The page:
Condo ownership can be likened to a long-term personal relationship.
This is probably most relevant in residential examples; your home tends to be more sentimental than your work environment.
You spend a lot of time at work. Due to that time investment into your business you want to do everything to ensure a property will serve you for the long run.
The markets are pricing in five, quarter point interest rate increases in 2022 which will result in commercial mortgage rates ranging between 4 to over 5 per cent.
What will be the consequences of this increase to the commercial real estate investment market?
As a Commercial Real Estate Broker, it’s my job to prepare my clients.
Typically, there is a process they will need to go through to complete a lease or purchase.
The purpose of my focus here is to provide an overview of the steps necessary to mortgage commercial real estate.
Any discussion on cap rates needs to be prefaced with a cautionary note.
That is, there are many factors that determine capitalization rates on a commercial real estate investment.
Those factors include but aren’t limited to age and condition of improvements, covenant of tenants, term of leases, location, asset class and the tenant mix.
In many larger jurisdictions, commercial brokers focus on one asset class such as office, industrial or retail.
They do that because they know that to service their clients, it’s necessary to have a high degree of knowledge in one area.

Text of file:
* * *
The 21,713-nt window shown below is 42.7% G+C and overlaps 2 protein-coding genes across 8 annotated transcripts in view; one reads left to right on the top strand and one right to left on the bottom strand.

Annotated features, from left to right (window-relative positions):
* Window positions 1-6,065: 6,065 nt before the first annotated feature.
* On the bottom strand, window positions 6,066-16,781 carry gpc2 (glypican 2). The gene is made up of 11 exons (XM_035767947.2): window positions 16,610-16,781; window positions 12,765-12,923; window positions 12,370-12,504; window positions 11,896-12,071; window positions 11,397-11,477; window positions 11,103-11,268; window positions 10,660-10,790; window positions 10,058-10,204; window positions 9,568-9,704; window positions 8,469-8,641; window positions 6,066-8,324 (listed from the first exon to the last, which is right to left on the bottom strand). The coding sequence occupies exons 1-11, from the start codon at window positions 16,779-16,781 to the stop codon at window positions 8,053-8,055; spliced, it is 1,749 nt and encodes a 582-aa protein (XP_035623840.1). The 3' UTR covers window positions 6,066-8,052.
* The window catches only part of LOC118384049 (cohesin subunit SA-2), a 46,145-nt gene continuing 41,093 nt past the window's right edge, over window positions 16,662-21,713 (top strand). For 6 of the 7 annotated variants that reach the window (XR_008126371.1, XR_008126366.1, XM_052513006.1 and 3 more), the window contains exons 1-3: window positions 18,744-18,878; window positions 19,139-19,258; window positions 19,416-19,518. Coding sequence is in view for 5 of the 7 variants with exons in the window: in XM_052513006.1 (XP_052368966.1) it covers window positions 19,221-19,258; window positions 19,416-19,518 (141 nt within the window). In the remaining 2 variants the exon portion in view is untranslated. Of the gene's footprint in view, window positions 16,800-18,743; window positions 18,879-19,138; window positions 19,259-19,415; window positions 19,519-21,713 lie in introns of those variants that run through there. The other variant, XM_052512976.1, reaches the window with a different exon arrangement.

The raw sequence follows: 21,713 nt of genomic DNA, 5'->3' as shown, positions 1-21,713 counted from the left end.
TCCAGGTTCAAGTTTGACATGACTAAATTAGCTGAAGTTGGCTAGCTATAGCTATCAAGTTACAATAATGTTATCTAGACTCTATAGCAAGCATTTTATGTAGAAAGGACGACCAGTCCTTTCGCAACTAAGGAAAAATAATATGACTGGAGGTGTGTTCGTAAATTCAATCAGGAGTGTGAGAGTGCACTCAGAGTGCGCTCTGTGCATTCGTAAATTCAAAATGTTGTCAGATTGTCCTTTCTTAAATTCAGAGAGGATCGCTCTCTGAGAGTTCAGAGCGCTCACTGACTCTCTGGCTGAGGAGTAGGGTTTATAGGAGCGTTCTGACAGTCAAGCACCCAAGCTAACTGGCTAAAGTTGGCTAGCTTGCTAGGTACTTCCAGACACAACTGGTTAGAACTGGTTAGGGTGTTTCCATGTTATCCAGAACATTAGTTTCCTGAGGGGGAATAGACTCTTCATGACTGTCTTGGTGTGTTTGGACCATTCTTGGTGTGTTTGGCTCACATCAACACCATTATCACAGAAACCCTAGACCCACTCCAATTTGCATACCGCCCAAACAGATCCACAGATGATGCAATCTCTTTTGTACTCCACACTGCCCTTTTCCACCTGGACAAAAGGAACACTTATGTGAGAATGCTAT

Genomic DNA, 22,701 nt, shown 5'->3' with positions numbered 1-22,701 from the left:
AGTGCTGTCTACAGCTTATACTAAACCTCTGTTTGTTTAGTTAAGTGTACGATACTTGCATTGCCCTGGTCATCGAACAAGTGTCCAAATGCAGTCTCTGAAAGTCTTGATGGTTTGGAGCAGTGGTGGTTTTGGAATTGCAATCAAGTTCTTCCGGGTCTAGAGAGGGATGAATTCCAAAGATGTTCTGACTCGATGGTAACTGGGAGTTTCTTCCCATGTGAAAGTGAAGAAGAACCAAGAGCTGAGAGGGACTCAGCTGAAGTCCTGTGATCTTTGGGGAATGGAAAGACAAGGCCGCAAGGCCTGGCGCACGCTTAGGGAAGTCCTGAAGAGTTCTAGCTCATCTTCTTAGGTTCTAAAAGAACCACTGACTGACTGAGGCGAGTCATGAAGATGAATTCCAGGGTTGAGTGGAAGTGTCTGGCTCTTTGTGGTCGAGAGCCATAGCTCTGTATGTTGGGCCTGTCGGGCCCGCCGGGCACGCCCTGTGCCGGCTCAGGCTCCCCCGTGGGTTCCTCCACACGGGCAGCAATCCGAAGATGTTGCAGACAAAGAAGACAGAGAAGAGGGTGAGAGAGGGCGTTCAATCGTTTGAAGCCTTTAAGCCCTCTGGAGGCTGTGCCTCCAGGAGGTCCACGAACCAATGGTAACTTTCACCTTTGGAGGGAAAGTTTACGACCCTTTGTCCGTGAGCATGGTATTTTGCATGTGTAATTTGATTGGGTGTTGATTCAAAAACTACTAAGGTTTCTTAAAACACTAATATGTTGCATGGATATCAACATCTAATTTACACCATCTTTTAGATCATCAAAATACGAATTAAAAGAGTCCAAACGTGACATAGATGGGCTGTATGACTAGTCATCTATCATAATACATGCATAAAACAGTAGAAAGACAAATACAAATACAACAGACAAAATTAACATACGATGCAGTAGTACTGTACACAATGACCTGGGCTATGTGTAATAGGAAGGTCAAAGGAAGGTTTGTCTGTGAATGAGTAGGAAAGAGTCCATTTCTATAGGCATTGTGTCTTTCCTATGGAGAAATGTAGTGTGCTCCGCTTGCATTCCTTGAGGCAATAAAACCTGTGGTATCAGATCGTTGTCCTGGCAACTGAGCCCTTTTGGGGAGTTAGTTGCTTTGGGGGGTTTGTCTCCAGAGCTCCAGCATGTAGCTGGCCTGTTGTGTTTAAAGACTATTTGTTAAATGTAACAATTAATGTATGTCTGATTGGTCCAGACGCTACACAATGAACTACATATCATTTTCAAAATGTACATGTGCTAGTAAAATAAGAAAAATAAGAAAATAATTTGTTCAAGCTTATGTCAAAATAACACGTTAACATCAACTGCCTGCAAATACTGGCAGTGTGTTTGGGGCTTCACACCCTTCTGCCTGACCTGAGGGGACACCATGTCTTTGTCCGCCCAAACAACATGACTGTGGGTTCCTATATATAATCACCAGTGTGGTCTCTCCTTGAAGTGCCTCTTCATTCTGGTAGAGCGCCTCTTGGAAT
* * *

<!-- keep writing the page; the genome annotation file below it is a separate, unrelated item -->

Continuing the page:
In Saskatchewan we do not have that luxury.
Regina City Council was publicly criticized last week for a land sale they engaged in with an undisclosed buyer.
Some of the outcry is from adjacent property owners who may or may not have had use for the land themselves.
But any criticism from the general public about the cloak and dagger secrecy of the sale may not be fair.
Smart companies will look beyond potential cost savings and base their decision on how to best invest in their most important asset…their employees.
I’m often asked what I believe will be the impact of the work from home transition on office occupancy.
I think it’s a matter of planning and investing where the money will be best served.
This may sound counterintuitive as we navigate the economic impact of a pandemic.
But I’ve recently reported that our Saskatoon industrial vacancy rate actually dropped in 3Q20 demonstrating the economic resilience of this asset class.
Two industrial properties I recently brought to the market sold within one week.
If in a negotiation you hear the Seller say: “I’ve already been offered $X sum of money,” and that amount seems somewhat unrealistic, ask if it the offer was in writing.
It’s interesting how many times the response is, “no, it was not in writing.”
Therefore, salespeople could be considered artists. Here’s an example of what I mean.
With a total of seven partners within our brokerage division, we have a bit different business model at ICR. Our new licensed associates are mentored collectively by the partnership.
When they’re seeking solutions for an assignment, an apprentice is encouraged to request input from a few partners.
We then suggest they take that input and craft a solution that they can call their own.
It’s kind of like art and it’s an empowering process!
It’s interesting how we can all have a different strategy to move to the next step.